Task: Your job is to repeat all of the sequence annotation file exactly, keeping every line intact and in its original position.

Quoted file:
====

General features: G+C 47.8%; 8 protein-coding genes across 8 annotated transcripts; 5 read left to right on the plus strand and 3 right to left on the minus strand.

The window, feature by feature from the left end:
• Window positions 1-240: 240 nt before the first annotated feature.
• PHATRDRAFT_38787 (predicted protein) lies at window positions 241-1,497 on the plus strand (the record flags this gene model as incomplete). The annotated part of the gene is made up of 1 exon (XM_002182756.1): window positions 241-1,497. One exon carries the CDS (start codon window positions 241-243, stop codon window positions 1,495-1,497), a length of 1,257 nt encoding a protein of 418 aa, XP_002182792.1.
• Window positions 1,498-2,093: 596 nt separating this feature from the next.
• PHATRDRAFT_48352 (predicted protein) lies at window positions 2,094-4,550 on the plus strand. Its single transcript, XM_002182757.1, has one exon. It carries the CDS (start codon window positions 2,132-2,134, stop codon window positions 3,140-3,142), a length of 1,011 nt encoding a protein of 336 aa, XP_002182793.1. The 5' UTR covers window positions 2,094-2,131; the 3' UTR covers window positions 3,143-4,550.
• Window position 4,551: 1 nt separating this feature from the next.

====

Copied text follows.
General features: G+C 47.8%; 8 protein-coding genes across 8 annotated transcripts; 5 read left to right on the plus strand and 3 right to left on the minus strand.

The window, feature by feature from the left end:
• Window positions 1-240: 240 nt before the first annotated feature.
• PHATRDRAFT_38787 (predicted protein) lies at window positions 241-1,497 on the plus strand (the record flags this gene model as incomplete). The annotated part of the gene is made up of 1 exon (XM_002182756.1): window positions 241-1,497. One exon carries the CDS (start codon window positions 241-243, stop codon window positions 1,495-1,497), a length of 1,257 nt encoding a protein of 418 aa, XP_002182792.1.
• Window positions 1,498-2,093: 596 nt separating this feature from the next.
• PHATRDRAFT_48352 (predicted protein) lies at window positions 2,094-4,550 on the plus strand. Its single transcript, XM_002182757.1, has one exon. It carries the CDS (start codon window positions 2,132-2,134, stop codon window positions 3,140-3,142), a length of 1,011 nt encoding a protein of 336 aa, XP_002182793.1. The 5' UTR covers window positions 2,094-2,131; the 3' UTR covers window positions 3,143-4,550.
• Window position 4,551: 1 nt separating this feature from the next.